Disappointed with the visa status, Mahmoud almost declined to complete the Hajj procedures. However, Abdel Hamid convinced him to continue, claiming that the visa allowed his mother to perform the Hajj and the Umrah. He added that he was organizing an Umrah trip for the month of Shaban and suggested that Attiyat join another group performing the Umrah to test the visa’s validity. In February, Attiyat traveled to Mecca and received good service, including a three-day stay in a hotel near the Great Mosque in Mecca and another hotel in Medina for one night. The visit included transportation between regions and cities of the kingdom, performing Umrah rites, and visiting religious and historical sites. After this trip, Attiyat’s family gained confidence in the broker. In March, Abdel Hamid then asked them to pay 130,000 Egyptian pounds for the Hajj journey, up from the original 100,000. He explained that the price increase was due to the Egyptian government’s decision to unpeg the exchange rate of the pound, which led to a change in the dollar exchange rate and an increase in the prices of accommodation, transportation and other services, including air-conditioned tents on Mount Arafat and in Mina.

Abdel Hamid asked his clients to book tickets to travel to Jeddah on May 5, 40 days before the Hajj season. He advised them to bring enough food for the duration of their stay in the kingdom to avoid additional expenses. Everything seemed in order to Abdel Hamid’s clients, except for one of Hussein’s relatives, who felt anxious the day before his departure. On that day, Abdel Hamid spoke to him and asked him to send a voice message to the WhatsApp group that included all those traveling with him in the “Visitor’s Hajj” program. The message contained what Hussein’s relative described as important security advice, emphasizing not to go to the airport wearing ihram clothes or jilbabs and not to accompany family members.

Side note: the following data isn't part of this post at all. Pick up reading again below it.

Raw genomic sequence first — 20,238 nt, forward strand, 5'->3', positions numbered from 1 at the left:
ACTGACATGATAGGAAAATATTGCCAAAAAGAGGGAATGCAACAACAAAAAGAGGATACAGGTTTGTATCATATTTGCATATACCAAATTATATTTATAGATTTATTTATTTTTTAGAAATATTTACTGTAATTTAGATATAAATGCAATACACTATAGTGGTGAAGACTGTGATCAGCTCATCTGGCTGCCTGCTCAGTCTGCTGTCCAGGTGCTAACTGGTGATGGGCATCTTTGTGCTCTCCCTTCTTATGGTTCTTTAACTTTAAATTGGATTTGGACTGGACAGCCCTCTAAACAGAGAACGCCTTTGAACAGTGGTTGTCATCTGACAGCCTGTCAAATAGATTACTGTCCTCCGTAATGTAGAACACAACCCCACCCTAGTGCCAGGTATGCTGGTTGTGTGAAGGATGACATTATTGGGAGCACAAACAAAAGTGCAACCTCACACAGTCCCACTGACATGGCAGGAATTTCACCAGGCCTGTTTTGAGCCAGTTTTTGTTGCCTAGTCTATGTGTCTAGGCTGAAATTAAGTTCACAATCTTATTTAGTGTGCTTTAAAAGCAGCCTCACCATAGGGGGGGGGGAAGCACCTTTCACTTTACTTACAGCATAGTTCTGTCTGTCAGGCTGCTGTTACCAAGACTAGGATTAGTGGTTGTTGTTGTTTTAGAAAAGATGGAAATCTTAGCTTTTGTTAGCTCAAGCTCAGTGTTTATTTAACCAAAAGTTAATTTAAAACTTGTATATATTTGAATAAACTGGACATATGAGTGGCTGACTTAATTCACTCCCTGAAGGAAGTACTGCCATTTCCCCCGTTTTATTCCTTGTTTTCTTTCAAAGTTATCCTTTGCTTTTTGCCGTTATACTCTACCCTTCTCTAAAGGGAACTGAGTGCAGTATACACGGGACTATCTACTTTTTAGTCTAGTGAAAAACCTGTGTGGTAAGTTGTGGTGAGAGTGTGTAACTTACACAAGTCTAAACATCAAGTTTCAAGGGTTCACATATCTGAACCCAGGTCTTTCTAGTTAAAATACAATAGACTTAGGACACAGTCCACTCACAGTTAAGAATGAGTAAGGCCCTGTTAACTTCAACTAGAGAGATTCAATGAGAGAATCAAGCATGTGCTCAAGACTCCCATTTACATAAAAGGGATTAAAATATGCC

The instructions stressed that when airport authorities in Cairo or Jeddah inquired about the reason for travel, the travelers should confirm that it was a visit. The broker warned that airport security was tightening up and that any indication a traveler intended to perform the Hajj might result in the cancellation of their trip.

In order for the visa brokers, whose market has flourished with the change in the kingdom’s tourism policy, to succeed in providing services to those who want to perform the Hajj without a permit, they needed to build relationships with brokers inside Saudi Arabia who specialize in transportation and housing services for unauthorized pilgrims. This market had already prospered since the permit regulations were approved in 1998. After Hussein’s relatives passed through the airport, a private car awaited them, transporting them to several locations before stopping at a residential building in the Aziziyah neighborhood in Mecca, along with 24 other people. Inside the building, they were given six-bed rooms, with a bed for each pilgrim. The travel guide informed them that he would now communicate via the WhatsApp group due to security issues preventing his physical presence.